HALF of Scotland's police control rooms will close over the next two years after radical centralisation plans were approved by the new single force's ruling board.

Despite widespread protests from union members and opposition politicians, the Scottish Police Authority yesterday agreed a plan to shut centres in Aberdeen, Stirling, Glenrothes, Dumfries and the former headquarters of Strathclyde Police in Glasgow.

The watchdog did so after senior officers, led by Chief Constable Sir Stephen House, said five remaining hubs would deliver a better service for less money than the current 10 control rooms using a hotchpotch of different IT systems.

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Sir Stephen and his colleagues believe there was a "risk" in trying to shore up the old network it inherited from its eight legacy forces, especially given that the youngest computer system was already nine years old.

They want to concentrate on new digital hubs at Motherwell, Dundee, Bilston Glen near Edinburgh and Govan; and a special national command centre in Inverness.

Asked about fears that local knowledge would be lost in such centralisation, Sir Stephen said: "The concern is one of perception, not reality."

Nearly 1500 civilians and officers work at the 10 control centres and nine contact centres - some of which only handle non-urgent calls - spread over 11 sites, including a service centre in Bucksburn, Aberdeen, which is also to shut.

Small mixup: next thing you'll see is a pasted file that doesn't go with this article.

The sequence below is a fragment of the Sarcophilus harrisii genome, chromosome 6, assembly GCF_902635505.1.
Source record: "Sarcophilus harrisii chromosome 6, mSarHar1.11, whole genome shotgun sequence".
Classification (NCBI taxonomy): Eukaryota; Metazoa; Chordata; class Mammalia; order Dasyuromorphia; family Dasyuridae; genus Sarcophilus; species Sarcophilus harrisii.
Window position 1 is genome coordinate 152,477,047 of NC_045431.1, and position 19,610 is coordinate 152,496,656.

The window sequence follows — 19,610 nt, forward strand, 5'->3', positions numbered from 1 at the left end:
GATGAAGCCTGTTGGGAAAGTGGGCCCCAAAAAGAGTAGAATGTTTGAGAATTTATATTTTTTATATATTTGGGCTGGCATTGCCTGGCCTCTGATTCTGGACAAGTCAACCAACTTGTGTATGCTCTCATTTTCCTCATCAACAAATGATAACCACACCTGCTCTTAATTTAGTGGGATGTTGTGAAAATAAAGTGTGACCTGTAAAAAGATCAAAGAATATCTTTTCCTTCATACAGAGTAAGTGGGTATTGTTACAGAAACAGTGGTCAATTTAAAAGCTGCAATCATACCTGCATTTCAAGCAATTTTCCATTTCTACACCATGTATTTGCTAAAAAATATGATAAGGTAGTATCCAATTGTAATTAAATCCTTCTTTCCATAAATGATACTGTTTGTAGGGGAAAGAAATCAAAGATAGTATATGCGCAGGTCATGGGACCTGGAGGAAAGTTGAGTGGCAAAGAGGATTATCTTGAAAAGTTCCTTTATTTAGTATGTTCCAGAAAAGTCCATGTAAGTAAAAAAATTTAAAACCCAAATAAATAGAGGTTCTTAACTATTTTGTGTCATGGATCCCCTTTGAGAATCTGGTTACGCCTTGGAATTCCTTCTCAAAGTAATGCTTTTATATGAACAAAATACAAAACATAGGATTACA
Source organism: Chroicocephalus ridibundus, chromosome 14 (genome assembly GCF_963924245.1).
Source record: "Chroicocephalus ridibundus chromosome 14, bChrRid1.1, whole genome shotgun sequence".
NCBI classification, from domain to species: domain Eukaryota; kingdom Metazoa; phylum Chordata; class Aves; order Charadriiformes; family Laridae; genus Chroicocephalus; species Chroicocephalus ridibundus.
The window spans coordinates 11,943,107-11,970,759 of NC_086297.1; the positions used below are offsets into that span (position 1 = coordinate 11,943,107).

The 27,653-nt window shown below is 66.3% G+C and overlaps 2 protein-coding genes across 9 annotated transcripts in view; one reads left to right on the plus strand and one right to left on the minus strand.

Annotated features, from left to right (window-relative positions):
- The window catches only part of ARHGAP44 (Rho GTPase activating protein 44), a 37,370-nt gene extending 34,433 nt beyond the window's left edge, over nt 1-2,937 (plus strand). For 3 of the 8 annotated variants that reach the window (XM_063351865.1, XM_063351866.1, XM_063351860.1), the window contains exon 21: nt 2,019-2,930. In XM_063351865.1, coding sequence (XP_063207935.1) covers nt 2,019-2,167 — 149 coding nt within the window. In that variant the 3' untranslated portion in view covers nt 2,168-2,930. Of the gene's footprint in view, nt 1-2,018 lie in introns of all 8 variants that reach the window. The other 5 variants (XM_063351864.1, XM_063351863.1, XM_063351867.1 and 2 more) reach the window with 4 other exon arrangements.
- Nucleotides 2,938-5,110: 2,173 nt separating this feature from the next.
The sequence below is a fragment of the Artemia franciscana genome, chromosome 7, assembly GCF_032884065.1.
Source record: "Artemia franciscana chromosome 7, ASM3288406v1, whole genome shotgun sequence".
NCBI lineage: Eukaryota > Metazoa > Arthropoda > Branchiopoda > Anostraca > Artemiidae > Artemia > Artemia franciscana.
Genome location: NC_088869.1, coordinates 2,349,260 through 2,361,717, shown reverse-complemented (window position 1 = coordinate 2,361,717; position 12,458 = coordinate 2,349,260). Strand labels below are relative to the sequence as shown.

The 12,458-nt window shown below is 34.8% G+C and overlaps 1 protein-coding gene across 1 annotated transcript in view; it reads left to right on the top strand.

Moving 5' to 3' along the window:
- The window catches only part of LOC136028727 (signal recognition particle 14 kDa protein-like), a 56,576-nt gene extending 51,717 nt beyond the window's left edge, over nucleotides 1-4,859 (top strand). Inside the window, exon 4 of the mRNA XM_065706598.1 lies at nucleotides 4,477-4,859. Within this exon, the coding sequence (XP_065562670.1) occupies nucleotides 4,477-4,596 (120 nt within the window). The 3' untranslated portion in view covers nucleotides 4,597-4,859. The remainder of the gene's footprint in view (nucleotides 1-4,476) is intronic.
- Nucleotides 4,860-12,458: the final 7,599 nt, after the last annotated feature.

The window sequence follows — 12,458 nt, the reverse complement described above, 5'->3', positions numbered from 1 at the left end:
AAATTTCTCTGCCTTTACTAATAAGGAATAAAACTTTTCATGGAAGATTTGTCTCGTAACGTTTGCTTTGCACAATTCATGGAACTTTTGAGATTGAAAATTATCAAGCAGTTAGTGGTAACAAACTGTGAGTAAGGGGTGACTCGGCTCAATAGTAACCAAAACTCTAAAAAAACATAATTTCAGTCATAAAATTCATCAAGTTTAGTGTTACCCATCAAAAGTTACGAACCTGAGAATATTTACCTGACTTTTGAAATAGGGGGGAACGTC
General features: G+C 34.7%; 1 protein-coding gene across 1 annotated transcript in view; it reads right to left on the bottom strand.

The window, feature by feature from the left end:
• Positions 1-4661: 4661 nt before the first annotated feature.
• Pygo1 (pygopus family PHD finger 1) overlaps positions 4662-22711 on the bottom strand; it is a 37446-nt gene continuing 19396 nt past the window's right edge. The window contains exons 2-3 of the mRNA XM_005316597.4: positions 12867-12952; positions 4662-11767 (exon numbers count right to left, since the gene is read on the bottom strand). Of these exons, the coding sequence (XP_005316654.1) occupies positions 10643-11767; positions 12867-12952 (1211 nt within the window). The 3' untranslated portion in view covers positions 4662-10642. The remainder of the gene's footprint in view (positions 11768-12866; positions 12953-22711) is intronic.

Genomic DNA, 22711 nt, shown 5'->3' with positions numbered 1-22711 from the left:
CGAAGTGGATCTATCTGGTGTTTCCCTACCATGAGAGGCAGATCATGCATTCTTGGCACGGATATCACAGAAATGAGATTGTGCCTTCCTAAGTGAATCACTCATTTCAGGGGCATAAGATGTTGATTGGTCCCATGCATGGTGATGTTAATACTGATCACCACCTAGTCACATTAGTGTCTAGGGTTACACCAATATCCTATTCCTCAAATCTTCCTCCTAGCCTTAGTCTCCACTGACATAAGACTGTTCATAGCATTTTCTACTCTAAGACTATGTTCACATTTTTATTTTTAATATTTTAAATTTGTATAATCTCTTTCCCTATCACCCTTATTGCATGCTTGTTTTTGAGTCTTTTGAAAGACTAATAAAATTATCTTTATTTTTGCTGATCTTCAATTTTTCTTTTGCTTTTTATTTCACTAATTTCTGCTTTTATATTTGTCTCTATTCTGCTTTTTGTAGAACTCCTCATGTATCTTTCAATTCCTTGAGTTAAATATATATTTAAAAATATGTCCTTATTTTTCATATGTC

Requests by some 300 workers to quit are currently on hold. However, the police yesterday acknowledged that there was a mismatch between volunteers and the sites they had earmarked for closure.

Dumfries will be the first control room to shut, in April. Worker Kirsteen Patterson stressed the importance of local knowledge.

She said: "I wouldn't want to be in dire need of the police and the person on the other end of the phone did not know where I was."

Sir Stephen admitted it would be hard for the 34 Dumfries staff to find new police jobs - although there will be no compulsory redundancies.

He said talks had begun with other local agencies to find jobs for the workers.

The Scottish Fire and Rescue Board yesterday also approved closures to control rooms, including those in Inverness and Aberdeen.

The Association of Scottish Police Superintendents earlier called for blue lights services to share control rooms to ensure a presence in every region.

SPA members yesterday called for long-term talks to make progress with co-location.